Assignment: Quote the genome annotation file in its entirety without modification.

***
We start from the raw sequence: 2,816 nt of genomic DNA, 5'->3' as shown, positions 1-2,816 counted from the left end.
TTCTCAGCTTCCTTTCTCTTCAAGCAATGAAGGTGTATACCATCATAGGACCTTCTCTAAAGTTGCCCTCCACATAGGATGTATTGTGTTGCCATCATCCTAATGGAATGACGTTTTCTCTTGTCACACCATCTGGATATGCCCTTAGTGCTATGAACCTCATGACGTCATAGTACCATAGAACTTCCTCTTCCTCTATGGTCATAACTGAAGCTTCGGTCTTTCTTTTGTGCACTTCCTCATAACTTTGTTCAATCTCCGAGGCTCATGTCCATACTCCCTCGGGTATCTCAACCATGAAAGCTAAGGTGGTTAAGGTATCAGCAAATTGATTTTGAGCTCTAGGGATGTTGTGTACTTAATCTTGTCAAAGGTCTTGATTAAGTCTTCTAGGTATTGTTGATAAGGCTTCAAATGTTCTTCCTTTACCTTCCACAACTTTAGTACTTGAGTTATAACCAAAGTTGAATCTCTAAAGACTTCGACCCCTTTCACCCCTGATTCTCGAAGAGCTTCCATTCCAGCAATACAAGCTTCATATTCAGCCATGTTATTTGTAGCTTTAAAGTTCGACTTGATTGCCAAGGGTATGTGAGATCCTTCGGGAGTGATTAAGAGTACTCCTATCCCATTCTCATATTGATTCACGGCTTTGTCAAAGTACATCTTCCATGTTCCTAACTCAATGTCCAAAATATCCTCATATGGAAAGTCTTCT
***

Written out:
We start from the raw sequence: 2,816 nt of genomic DNA, 5'->3' as shown, positions 1-2,816 counted from the left end.
TTCTCAGCTTCCTTTCTCTTCAAGCAATGAAGGTGTATACCATCATAGGACCTTCTCTAAAGTTGCCCTCCACATAGGATGTATTGTGTTGCCATCATCCTAATGGAATGACGTTTTCTCTTGTCACACCATCTGGATATGCCCTTAGTGCTATGAACCTCATGACGTCATAGTACCATAGAACTTCCTCTTCCTCTATGGTCATAACTGAAGCTTCGGTCTTTCTTTTGTGCACTTCCTCATAACTTTGTTCAATCTCCGAGGCTCATGTCCATACTCCCTCGGGTATCTCAACCATGAAAGCTAAGGTGGTTAAGGTATCAGCAAATTGATTTTGAGCTCTAGGGATGTTGTGTACTTAATCTTGTCAAAGGTCTTGATTAAGTCTTCTAGGTATTGTTGATAAGGCTTCAAATGTTCTTCCTTTACCTTCCACAACTTTAGTACTTGAGTTATAACCAAAGTTGAATCTCTAAAGACTTCGACCCCTTTCACCCCTGATTCTCGAAGAGCTTCCATTCCAGCAATACAAGCTTCATATTCAGCCATGTTATTTGTAGCTTTAAAGTTCGACTTGATTGCCAAGGGTATGTGAGATCCTTCGGGAGTGATTAAGAGTACTCCTATCCCATTCTCATATTGATTCACGGCTTTGTCAAAGTACATCTTCCATGTTCCTAACTCAATGTCCAAAATATCCTCATATGGAAAGTCTTCT